A Muralist Perspective: Artist Tweed Meyer


Sara Thompson, KP News

Adding the finishing touches to a new community landmark. Photo: Richard Miller, KP News

Tweed Meyer approaches her art as she approaches her life—a full-tilt experience. The new mural in the KC Corral, which she just completed, is a case in point. 

Typically, Meyer explained, a mural might be painted in panels and then installed and unveiled. But, she said, “I like people to see the process, to see the work involved in art. It is work!” Her progress was open for all to see and was posted on Facebook. 

After the Corral was renovated and repainted, Two Waters Arts Alliance approached the owners, dentist John Olsson and chiropractor David Krympec, about commissioning a mural for the west wall of the building. Meyer submitted a proposal and received the commission. 

Meyer began design work last December, thinking about what to include in the composition. 

“I started to do something that would represent our history, with lots of details. But how I really work is to paint something real. I do landscapes, beautiful pictures, the nature of what we are,” she said. “Dr. Olsson told me, ‘Don’t talk to anybody. Just do a pretty picture.’ And so I painted Mount Rainier as seen from Filucy Bay. It’s how we feel about our community, not a specific time, and the beauty of what is and what has been.”

Meyer, now 65, grew up on Wollochet Bay, the third child in a family of three girls and one boy. Her parents ran the family drugstore in Tacoma. They spent time at their property on the Hoh River and that experience cemented her love of the Northwest. 

She went to Aquinas Academy, a Catholic high school in Tacoma, for one year but then returned to Peninsula High. There, she met Donald Allyn, who taught art. Allyn would go on to become both a friend and a mentor. 

“He was that teacher who expanded our world,” she said.  

By 21, she was diving into life, committed to live life fully and experientially. She, her partner and two daughters lived what she described as a hippie life on the Hoh River, in a school bus, self-sufficient and off the grid. She ultimately left what had become an abusive relationship and moved to the Key Peninsula, describing herself at the time as a welfare mom.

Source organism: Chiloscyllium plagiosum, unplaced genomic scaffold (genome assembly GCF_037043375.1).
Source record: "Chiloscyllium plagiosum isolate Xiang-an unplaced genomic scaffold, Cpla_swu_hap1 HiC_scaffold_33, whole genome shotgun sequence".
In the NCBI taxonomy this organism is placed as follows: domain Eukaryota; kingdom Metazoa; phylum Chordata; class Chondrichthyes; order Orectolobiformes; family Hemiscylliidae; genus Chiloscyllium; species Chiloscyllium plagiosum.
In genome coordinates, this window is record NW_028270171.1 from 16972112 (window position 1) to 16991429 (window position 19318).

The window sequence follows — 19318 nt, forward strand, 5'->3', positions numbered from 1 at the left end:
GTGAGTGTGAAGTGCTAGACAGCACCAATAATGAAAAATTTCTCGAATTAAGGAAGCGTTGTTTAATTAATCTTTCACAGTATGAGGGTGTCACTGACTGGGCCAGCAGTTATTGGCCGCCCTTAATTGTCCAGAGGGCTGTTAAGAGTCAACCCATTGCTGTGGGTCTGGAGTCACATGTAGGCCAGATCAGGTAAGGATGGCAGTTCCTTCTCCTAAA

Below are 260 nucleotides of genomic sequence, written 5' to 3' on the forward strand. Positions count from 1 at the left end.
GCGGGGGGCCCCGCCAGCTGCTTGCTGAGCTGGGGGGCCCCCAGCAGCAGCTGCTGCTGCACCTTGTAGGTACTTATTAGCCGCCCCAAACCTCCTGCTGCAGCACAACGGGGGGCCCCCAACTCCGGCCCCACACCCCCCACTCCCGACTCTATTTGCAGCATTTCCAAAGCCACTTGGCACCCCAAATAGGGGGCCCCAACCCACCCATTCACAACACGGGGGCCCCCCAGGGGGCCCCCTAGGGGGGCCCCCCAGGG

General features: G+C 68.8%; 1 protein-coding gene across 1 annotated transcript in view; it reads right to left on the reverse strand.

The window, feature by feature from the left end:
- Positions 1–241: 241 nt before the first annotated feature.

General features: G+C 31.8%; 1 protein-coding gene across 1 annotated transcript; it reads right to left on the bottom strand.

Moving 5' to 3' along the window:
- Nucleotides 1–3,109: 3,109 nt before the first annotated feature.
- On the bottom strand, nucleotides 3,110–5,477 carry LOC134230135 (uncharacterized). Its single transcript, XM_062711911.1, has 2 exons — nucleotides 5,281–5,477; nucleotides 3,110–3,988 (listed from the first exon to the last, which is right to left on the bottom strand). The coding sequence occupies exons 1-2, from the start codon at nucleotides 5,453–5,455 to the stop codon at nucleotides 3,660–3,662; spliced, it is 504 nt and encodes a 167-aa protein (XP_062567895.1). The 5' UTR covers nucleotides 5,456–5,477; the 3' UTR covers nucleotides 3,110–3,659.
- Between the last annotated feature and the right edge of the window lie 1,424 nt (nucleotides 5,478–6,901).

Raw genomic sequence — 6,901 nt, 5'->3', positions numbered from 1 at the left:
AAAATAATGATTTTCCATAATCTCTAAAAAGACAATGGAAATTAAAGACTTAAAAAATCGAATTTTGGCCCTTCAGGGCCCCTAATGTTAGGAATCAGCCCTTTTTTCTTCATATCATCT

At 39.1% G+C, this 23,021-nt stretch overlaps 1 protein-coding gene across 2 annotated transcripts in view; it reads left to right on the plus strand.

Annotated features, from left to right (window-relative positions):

Encouraged by her mother, Norma Meyer, she attended pastry school. Her final project was a confection model of the state ferry Nisqually, and after graduation, Meyer went to work at Affairs Chocolate and Desserts in Tacoma. 

Over the following decade, Meyer spent a lot of time with her mother making art, concentrating on weaving, dyeing, spinning and basketry. As a young adult with three children (her son was born during this time), she developed connections to two critical mentors – her former art teacher, Allyn; and Ruth Bartlett, who was an innovator in organic gardening. 

“My society did not say I was worth much in those days, but my mentors showed me I had worth,” Meyer said.

Allyn’s home was a central gathering place for the Northwest arts community and Meyer would come to those gatherings, listen and “absorb the knowledge.” It was there that she was exposed to the work of Morris Graves, a member of the Pacific Northwest School of Visionary Art. She said that her art evolved in part as a reaction to his. 

“My art is more narrative, positive and story-telling. I think in part because I am a woman. Van Gogh and the Impressionists were my major influences,” she said. 

Meyer has always loved gardening and landscaping. Bartlett, who died about 10 years ago, owned and managed Spring Hill Farms and taught Meyer much of what she knows. “Ruth was the Gig Harbor Farmers Market in those days,” she said. 

Although she still loved food, her work in the chocolate shop didn’t fill her creative needs. At 35, Mayer enrolled in the Northwest College of Art & Design in Poulsbo. 

“I just went full bore,” she said. 

Her art school thesis featured Bartlett’s gardens. 

Meyer paints en plein air – outdoors, as practiced by the Impressionists. She has loved painting musicians and audiences in action, going regularly to the Port Townsend Jazz Festival, and more locally to Words and Music and Friends of the Holidays. 

She said of her art, “I am moved to paint, document and preserve in a beautiful way what I think is important. It takes me on an adventure then brings the adventure back.” 

If you want to know more about Meyer and her art, visit her website at www.tweedmeyer.org or look her up on Facebook.